About Vintage Stuff

The aim of Vintage Stuff is to display some of the ephemera that I have collected, often inadvertently, over the years. I am now deliberately seeking out interesting old adverts, screen shots, leaflets, obscure record covers, picture postcards and illustrations; anything that catches my eye, in fact. They will be mainly, but not exclusively of UK origin (so many vintage blogs appear to be American) and almost always a scan from something that I actually have in my collection, rather than off the net. If you do re-blog, please acknowledge the source. Further stuff, mainly photographs, can be found on my Flickr pages, via the Benny Hill record cover.

Friday, 30 August 2013

The Singing Postman

Allan Smethurst, The Singing Postman, earned recording success in the 1960s with a series of folk songs sang in his native Norfolk dialect, which he wrote himself. The most remembered was Hev Yew Gotta Loight Bor? which won an Ivor Novello Award in 1966, but never made the charts.I am not sure how popular he was outside of East Anglia, but I knew his songs whilst growing up as, living in Bedfordshire, we received local Anglia regional TV programmes. Well after his retirement from music industry in 1970, he would be used as a sort of cultural touchstone "You've heard of the Singing Postman, well here's the yodelling greengrocer", sort of thing.

After the 1960s he appeared to return to obscurity, apparently having spent all his money. He died in 2000, aged 73.





This blog was prompted by the purchase of a couple of his albums in a local charity shop (actually they give away their records for a small donation - as much as you can carry!). They seem to hold up a decent price on eBay, all on vinyl too; were they not released on CD?



Here is a documentary about him from 1967.....

http://www.eafa.org.uk/catalogue/756

Retribution & Mercy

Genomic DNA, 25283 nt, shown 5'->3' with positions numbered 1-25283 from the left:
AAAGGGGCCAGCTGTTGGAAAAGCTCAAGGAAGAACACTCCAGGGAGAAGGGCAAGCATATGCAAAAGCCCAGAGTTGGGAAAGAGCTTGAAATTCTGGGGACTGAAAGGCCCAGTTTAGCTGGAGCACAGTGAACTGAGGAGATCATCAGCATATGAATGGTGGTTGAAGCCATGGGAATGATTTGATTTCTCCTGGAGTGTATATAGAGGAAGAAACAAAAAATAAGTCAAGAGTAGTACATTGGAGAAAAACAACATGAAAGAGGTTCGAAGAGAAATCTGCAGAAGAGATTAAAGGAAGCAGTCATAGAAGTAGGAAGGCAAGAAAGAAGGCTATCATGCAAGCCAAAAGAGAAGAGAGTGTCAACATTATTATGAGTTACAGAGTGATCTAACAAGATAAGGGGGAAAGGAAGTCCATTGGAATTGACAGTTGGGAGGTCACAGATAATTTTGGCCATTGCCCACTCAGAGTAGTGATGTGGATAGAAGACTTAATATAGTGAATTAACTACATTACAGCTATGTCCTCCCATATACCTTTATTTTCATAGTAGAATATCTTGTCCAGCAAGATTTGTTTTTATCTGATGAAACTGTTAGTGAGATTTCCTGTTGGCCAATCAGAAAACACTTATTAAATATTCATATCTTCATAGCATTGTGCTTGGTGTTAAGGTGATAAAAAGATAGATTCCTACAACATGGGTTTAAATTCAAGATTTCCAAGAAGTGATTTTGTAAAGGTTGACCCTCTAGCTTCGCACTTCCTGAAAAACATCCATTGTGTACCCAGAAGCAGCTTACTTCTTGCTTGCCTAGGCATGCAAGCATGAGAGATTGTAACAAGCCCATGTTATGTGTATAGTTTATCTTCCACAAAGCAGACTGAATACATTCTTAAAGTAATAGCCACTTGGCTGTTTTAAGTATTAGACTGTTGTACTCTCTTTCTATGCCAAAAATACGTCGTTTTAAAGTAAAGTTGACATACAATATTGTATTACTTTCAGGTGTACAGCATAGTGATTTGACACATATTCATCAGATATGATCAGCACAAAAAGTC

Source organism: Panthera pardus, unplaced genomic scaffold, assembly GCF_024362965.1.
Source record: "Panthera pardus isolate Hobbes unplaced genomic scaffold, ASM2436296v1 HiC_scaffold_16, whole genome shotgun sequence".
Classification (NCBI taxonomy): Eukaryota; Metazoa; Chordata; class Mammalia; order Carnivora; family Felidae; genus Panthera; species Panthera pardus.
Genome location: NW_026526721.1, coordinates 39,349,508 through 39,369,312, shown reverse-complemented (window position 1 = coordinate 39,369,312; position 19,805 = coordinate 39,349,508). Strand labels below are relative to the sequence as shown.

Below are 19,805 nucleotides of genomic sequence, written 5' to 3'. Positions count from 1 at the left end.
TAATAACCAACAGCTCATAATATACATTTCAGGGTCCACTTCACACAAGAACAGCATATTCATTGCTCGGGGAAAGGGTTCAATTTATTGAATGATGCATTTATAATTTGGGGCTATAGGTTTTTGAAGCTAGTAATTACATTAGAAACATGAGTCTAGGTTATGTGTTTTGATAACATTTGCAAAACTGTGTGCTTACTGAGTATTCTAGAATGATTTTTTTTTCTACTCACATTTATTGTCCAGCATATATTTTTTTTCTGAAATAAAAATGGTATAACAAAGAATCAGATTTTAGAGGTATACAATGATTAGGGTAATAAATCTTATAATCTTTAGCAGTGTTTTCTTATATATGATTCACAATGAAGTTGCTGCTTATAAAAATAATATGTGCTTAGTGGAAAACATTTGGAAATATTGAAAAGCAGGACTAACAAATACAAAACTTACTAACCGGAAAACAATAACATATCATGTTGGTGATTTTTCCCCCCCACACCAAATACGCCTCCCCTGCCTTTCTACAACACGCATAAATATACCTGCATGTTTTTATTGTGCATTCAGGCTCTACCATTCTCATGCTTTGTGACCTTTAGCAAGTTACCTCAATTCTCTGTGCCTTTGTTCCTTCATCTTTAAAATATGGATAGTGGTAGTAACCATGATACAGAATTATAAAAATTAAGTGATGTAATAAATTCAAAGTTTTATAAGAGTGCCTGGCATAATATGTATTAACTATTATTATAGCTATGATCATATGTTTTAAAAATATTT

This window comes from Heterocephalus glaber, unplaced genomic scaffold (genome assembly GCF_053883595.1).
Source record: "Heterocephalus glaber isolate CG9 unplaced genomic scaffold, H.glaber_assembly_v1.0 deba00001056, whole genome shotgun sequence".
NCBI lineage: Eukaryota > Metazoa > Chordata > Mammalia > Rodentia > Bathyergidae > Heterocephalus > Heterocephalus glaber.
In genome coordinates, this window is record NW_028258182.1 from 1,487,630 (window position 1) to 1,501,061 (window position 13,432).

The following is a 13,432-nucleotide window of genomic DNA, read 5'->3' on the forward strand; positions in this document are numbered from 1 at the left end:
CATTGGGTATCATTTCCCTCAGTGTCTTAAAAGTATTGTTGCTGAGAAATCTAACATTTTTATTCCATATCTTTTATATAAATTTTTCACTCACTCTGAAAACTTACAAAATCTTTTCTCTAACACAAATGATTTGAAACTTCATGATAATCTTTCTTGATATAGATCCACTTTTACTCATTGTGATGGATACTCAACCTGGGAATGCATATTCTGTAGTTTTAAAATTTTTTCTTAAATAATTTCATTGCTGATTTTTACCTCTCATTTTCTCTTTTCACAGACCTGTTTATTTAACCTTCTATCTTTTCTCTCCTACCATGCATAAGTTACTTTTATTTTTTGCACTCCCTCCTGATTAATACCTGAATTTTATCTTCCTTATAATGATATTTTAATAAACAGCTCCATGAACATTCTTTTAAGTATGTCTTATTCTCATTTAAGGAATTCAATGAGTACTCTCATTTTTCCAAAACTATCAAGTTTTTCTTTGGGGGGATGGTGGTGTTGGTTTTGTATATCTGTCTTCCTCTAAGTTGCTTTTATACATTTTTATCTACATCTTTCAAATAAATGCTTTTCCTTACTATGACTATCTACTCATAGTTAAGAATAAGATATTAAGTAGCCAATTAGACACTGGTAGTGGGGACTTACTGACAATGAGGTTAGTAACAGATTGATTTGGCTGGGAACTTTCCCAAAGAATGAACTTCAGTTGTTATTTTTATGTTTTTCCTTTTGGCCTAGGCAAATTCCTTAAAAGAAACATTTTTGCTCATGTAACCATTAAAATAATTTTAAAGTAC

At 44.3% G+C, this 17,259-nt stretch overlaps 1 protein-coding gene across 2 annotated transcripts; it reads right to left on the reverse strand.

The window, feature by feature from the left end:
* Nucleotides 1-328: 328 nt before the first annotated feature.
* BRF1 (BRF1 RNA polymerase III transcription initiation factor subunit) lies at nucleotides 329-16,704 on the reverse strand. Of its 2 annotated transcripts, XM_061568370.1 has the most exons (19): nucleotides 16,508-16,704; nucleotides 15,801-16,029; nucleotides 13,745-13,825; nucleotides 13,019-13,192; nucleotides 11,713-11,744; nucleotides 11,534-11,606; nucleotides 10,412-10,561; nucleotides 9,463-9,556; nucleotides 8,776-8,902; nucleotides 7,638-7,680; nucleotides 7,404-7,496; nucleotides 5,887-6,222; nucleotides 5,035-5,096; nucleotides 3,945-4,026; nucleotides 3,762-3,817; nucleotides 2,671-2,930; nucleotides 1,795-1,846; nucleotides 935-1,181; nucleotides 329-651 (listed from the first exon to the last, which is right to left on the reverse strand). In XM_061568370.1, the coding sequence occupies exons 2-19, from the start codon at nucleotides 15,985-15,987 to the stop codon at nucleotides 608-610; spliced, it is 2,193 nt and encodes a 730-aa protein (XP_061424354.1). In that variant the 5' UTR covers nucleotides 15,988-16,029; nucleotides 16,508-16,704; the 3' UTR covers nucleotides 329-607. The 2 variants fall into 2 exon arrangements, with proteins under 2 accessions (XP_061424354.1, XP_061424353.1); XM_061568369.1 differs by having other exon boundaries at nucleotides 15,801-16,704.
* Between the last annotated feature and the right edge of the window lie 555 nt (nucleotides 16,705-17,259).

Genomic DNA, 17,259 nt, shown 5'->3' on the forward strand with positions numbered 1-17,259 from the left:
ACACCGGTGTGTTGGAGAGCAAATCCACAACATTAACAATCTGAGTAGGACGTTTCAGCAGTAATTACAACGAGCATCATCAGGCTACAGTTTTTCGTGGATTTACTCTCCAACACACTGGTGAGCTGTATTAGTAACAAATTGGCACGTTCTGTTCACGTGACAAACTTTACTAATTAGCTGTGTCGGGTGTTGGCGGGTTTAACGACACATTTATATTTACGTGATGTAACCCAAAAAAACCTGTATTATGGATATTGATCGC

Scanned from the Cheltenham Chronicle and Gloucestershire Graphic, issue dated 10 October 1914; I assume that the Prince of Wales' (Relief) Fund was to assist families of men at war.

Tuesday, 27 August 2013

Playmates of '64

A review of the previous year's Playmates, as featured in Playboy magazine, January 1965.










Friday, 23 August 2013

Agilux

Agilux Ltd was formed just after the war by Aeronautical & General Instruments Co. (AGI) of Croydon in order to manufacturer cameras for the home market, imports being restricted at that time. AGI had been making instruments for the military since 1915 and although cameras ceased to be made in the early 1960s, the company is still in business, operating from Poole, in Dorset.

This advert appeared in Popular Photography magazine, issue dated September 1957. The cameras were unusual in that all components were made by Agilux themselves.








Thursday, 22 August 2013

The London Coal Exchange



This engraving originally appeared in volume II of Old and New London, published in the 1870s, although I scanned it from Victorian Taste, by John Gloag (1962).

The London Coal Exchange, Lower Thames Street, was built 1847-49 to the design of the City Corporation's architect, one James Bunstone Bunning (1802-63). Damaged during the war and effectively made redundant with the nationalisation of the coal industry in 1947, it survived as offices during the 1950s. Although grade II listed in 1958 due to it's cast iron construction, it was demolished in 1962 to allow widening of Lower Thames Street, this despite a campaign for it's preservation headed by John Betjeman. The loss of this building, along with the Euston Arch the year before, were not total failures however, as they brought conservation to the public's notice and kick-started a movement that went on to save St Pancras station and many others. Ironically, the site of the building was to remain unused as the road plans were changed.